Landline by Rainbow Rowell

Publication Date: July 8, 2014

Publisher: St. Martin’s Press

Genre: Adult Contemporary

Format: Hardcover

Pages: 310 pages

Source: Purchased

Buy It: Amazon | Book Depository

Rating: 4 sm

Georgie McCool knows her marriage is in trouble; it has been in trouble for a long time. She still loves her husband, Neal, and Neal still loves her, deeply — but that almost seems beside the point now.

Maybe that was always beside the point.

Two days before they’re supposed to visit Neal’s family in Omaha for Christmas, Georgie tells Neal that she can’t go. She’s a TV writer, and something’s come up on her show; she has to stay in Los Angeles. She knows that Neal will be upset with her — Neal is always a little upset with Georgie — but she doesn’t expect him to pack up the kids and go home without her.

When her husband and the kids leave for the airport, Georgie wonders if she’s finally done it. If she’s ruined everything.

That night, Georgie discovers a way to communicate with Neal in the past. It’s not time travel, not exactly, but she feels like she’s been given an opportunity to fix her marriage before it starts…

Is that what she’s supposed to do?

Or would Georgie and Neal be better off if their marriage never happened?

Rainbow Rowell is an amazing writer. She has such a talent for creating realistic characters. I always feel like I can see a little of people I know in her characters, and it helps me to relate to them, which is really nice. I really enjoyed that both Georgie and Neal had very unlikeable characteristics about them. Not that they were unlikeable, just traits or certain things they did. But I think that it added another sort of realness to them. Face it, we as humans have some shitty qualities too. She does a fantastic job with making dialogue hilarious and enjoyable and having it all flow so smoothly.

The concept for this book was really neat. A magical phone in which she can talk to her husband’s past self. None of her other contemporary novels have any kind of magic realism in them, but she did this one fairly well. However, I do feel like it was one thread that was left kind of hanging open at the end.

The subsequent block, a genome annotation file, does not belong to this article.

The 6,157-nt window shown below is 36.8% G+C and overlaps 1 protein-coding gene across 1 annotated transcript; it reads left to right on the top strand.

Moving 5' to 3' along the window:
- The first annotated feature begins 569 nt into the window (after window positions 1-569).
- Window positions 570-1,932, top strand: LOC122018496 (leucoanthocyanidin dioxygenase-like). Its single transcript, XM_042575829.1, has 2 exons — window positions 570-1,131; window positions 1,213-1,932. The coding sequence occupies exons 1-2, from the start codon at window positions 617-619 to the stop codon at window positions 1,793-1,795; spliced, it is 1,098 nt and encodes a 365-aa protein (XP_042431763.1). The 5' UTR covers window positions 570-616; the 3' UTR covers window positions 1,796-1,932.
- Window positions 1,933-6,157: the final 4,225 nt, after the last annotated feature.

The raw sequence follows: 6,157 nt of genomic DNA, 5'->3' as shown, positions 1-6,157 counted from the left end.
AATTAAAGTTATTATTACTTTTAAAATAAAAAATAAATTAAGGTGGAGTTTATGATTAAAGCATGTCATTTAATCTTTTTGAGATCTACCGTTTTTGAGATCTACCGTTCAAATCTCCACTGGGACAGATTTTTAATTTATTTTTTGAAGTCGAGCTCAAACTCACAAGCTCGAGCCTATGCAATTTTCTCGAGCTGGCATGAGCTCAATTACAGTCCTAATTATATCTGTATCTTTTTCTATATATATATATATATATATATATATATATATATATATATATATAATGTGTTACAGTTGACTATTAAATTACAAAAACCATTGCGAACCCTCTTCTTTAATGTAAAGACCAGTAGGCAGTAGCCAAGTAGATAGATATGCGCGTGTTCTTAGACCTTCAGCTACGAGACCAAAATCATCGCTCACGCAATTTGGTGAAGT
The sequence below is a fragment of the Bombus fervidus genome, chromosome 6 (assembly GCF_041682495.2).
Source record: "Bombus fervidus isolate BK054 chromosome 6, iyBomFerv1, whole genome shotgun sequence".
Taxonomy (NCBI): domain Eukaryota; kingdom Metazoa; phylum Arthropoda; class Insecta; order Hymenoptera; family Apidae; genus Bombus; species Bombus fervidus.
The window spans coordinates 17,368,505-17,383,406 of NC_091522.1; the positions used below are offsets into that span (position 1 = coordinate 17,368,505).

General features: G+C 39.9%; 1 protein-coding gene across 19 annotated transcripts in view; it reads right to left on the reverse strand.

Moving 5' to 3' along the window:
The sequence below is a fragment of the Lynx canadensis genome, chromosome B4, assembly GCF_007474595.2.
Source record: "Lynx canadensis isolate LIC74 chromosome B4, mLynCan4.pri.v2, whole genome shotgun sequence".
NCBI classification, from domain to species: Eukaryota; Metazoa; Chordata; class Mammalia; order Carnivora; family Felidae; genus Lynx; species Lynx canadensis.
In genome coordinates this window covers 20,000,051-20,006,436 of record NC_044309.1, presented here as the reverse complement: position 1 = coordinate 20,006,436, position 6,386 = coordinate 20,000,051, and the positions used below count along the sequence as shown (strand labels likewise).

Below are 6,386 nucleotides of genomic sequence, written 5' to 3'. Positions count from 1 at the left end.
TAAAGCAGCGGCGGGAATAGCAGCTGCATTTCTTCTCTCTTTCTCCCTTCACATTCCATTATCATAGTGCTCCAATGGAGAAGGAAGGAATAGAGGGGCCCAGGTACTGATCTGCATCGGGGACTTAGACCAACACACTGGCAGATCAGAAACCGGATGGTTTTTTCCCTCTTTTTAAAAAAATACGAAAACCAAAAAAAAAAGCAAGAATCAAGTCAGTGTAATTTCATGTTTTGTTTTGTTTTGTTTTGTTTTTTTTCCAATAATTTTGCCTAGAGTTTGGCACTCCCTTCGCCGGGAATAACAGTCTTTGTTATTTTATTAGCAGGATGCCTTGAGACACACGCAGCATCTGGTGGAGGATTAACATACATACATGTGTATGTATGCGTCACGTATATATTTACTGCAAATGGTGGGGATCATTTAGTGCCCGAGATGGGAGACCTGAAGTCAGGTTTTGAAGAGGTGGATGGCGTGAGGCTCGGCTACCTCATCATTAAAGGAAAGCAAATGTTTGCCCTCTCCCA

There were also some flashbacks in this novel that I think worked really well. I’m a fan of flashbacks, though I know not everyone is, I enjoy seeing some of the past. Especially if it helps to make sense of things that have happened in the present part of the novel. These flashbacks definitely helped to make you understand Georgie and Neal’s relationship. Not to mention that it was cute seeing them in their younger years.

I think this story is very thought provoking in the sense that it brings forth the realization that people change over time. You aren’t always going to be the person that you were twenty years ago. And you aren’t always going to treat people the way that you did twenty years ago. Along with that, the whole stay at home father aspect was enjoyable also. It’s fairly atypical, and it was nice to see.

That being said, I didn’t like that Georgie was trying to choose between her family and her work or that she had to apologize for pursuing her dreams. Like, you can have both. You just need to make sure you’re putting effort into both. I feel like Rowell left a few loose ends at the conclusion of this novel. That’s not always a bad thing, but in this case I just really wanted those tied up.

Overall, I would definitely recommend this book. I love Rainbow’s writing, it’s beautiful and relatable and pretty much everything I love in a contemporary author.

*The image and synopsis were both taken from Goodreads. Clicking on the “add to Goodreads” image above will take you to the Goodreads page for this book.*

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